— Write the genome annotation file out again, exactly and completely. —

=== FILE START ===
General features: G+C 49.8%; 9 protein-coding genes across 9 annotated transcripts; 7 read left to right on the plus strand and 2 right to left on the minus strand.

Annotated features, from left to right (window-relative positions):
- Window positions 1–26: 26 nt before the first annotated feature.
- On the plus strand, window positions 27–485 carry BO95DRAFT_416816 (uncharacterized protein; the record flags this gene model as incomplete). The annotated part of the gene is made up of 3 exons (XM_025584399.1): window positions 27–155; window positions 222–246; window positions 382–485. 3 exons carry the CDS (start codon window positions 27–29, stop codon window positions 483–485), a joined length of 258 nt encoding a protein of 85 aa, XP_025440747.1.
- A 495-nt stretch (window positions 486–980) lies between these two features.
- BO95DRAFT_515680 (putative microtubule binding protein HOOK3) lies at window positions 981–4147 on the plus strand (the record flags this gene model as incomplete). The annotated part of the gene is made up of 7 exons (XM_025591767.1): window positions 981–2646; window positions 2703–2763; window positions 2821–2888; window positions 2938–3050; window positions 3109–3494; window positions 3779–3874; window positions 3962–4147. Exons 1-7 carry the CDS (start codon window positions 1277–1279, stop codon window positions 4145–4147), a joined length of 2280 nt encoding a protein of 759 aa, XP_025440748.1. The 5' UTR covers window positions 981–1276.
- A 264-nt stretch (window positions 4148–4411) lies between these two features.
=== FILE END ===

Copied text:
General features: G+C 49.8%; 9 protein-coding genes across 9 annotated transcripts; 7 read left to right on the plus strand and 2 right to left on the minus strand.

Annotated features, from left to right (window-relative positions):
- Window positions 1–26: 26 nt before the first annotated feature.
- On the plus strand, window positions 27–485 carry BO95DRAFT_416816 (uncharacterized protein; the record flags this gene model as incomplete). The annotated part of the gene is made up of 3 exons (XM_025584399.1): window positions 27–155; window positions 222–246; window positions 382–485. 3 exons carry the CDS (start codon window positions 27–29, stop codon window positions 483–485), a joined length of 258 nt encoding a protein of 85 aa, XP_025440747.1.
- A 495-nt stretch (window positions 486–980) lies between these two features.
- BO95DRAFT_515680 (putative microtubule binding protein HOOK3) lies at window positions 981–4147 on the plus strand (the record flags this gene model as incomplete). The annotated part of the gene is made up of 7 exons (XM_025591767.1): window positions 981–2646; window positions 2703–2763; window positions 2821–2888; window positions 2938–3050; window positions 3109–3494; window positions 3779–3874; window positions 3962–4147. Exons 1-7 carry the CDS (start codon window positions 1277–1279, stop codon window positions 4145–4147), a joined length of 2280 nt encoding a protein of 759 aa, XP_025440748.1. The 5' UTR covers window positions 981–1276.
- A 264-nt stretch (window positions 4148–4411) lies between these two features.